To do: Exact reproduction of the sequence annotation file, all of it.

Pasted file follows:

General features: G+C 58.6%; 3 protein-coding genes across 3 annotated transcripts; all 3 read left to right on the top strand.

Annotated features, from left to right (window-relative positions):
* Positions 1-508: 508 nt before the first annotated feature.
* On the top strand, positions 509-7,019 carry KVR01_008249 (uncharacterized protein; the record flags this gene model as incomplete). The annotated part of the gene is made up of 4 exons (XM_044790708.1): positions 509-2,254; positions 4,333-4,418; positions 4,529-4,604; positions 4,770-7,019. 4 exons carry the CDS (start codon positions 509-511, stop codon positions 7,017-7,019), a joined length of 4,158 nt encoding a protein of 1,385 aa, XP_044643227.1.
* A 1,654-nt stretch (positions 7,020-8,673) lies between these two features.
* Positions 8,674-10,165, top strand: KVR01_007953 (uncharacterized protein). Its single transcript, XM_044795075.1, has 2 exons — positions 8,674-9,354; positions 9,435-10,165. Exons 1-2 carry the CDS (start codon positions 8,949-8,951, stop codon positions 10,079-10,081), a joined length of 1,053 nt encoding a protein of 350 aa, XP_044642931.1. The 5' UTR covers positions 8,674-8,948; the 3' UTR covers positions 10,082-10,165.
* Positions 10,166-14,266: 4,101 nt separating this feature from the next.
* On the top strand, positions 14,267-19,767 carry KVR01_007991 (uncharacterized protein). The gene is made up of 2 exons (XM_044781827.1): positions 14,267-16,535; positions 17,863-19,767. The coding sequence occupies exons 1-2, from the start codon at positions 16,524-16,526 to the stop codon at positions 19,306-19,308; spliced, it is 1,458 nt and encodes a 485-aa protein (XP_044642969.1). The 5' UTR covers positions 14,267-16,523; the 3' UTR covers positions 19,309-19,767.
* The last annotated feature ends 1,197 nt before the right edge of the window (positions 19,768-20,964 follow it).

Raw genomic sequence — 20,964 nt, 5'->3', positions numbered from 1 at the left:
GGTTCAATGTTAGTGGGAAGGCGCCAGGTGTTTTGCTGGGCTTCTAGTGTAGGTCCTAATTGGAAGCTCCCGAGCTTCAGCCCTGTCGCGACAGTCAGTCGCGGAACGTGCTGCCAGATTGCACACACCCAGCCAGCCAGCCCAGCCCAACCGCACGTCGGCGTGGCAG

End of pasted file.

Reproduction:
General features: G+C 58.6%; 3 protein-coding genes across 3 annotated transcripts; all 3 read left to right on the top strand.

Annotated features, from left to right (window-relative positions):
* Positions 1-508: 508 nt before the first annotated feature.
* On the top strand, positions 509-7,019 carry KVR01_008249 (uncharacterized protein; the record flags this gene model as incomplete). The annotated part of the gene is made up of 4 exons (XM_044790708.1): positions 509-2,254; positions 4,333-4,418; positions 4,529-4,604; positions 4,770-7,019. 4 exons carry the CDS (start codon positions 509-511, stop codon positions 7,017-7,019), a joined length of 4,158 nt encoding a protein of 1,385 aa, XP_044643227.1.
* A 1,654-nt stretch (positions 7,020-8,673) lies between these two features.
* Positions 8,674-10,165, top strand: KVR01_007953 (uncharacterized protein). Its single transcript, XM_044795075.1, has 2 exons — positions 8,674-9,354; positions 9,435-10,165. Exons 1-2 carry the CDS (start codon positions 8,949-8,951, stop codon positions 10,079-10,081), a joined length of 1,053 nt encoding a protein of 350 aa, XP_044642931.1. The 5' UTR covers positions 8,674-8,948; the 3' UTR covers positions 10,082-10,165.
* Positions 10,166-14,266: 4,101 nt separating this feature from the next.
* On the top strand, positions 14,267-19,767 carry KVR01_007991 (uncharacterized protein). The gene is made up of 2 exons (XM_044781827.1): positions 14,267-16,535; positions 17,863-19,767. The coding sequence occupies exons 1-2, from the start codon at positions 16,524-16,526 to the stop codon at positions 19,306-19,308; spliced, it is 1,458 nt and encodes a 485-aa protein (XP_044642969.1). The 5' UTR covers positions 14,267-16,523; the 3' UTR covers positions 19,309-19,767.
* The last annotated feature ends 1,197 nt before the right edge of the window (positions 19,768-20,964 follow it).

Raw genomic sequence — 20,964 nt, 5'->3', positions numbered from 1 at the left:
GGTTCAATGTTAGTGGGAAGGCGCCAGGTGTTTTGCTGGGCTTCTAGTGTAGGTCCTAATTGGAAGCTCCCGAGCTTCAGCCCTGTCGCGACAGTCAGTCGCGGAACGTGCTGCCAGATTGCACACACCCAGCCAGCCAGCCCAGCCCAACCGCACGTCGGCGTGGCAG